From Our Editors
The tow plane’s propeller starts to spin, and rapidly disappears into a dizzying vortex. Immediately the plane lurches forward, causing the towline that connects it to the two seat glider behind it to tauten and begin hauling the engineless aircraft down the 2,600-foot grass runway. The pair picks up speed until the forward plane lifts off the ground and into the great expanse of blue above it, the glider still following obediently. When they reach the intended altitude, the tow plane drops the towline, allowing the glider to soar effortlessly without the help of fuel, which it can do for hours.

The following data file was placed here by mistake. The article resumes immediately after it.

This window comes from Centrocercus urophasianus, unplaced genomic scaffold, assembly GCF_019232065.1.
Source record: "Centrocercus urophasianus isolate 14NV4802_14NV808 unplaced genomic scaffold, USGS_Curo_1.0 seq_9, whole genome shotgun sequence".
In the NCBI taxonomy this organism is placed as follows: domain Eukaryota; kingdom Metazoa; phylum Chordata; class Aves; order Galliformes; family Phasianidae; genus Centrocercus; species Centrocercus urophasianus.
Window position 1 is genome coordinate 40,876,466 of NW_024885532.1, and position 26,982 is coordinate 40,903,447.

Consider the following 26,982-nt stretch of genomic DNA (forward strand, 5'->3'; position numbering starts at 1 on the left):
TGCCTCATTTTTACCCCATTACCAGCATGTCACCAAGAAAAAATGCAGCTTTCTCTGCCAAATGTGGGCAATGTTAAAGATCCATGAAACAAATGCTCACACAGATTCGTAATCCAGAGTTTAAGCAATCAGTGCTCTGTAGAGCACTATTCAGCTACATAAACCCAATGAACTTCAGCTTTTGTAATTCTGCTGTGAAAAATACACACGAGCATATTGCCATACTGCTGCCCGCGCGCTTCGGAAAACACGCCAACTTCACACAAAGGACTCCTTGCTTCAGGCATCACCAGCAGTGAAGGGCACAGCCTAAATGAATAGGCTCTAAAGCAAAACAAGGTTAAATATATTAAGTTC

The all-volunteer staff of FAA-certified instructors and tow pilots at Sky Soaring Glider Club construct such a scene for students and joy riders alike each week. Including the single seater SGS 1-34, the crew operates a fleet of six gliders, using them for everything from student-training runs and flights with members. When not at the controls of a glider’s avionics instruments, the staff conducts ground instruction at its hanger and classroom near their own privately owned airport.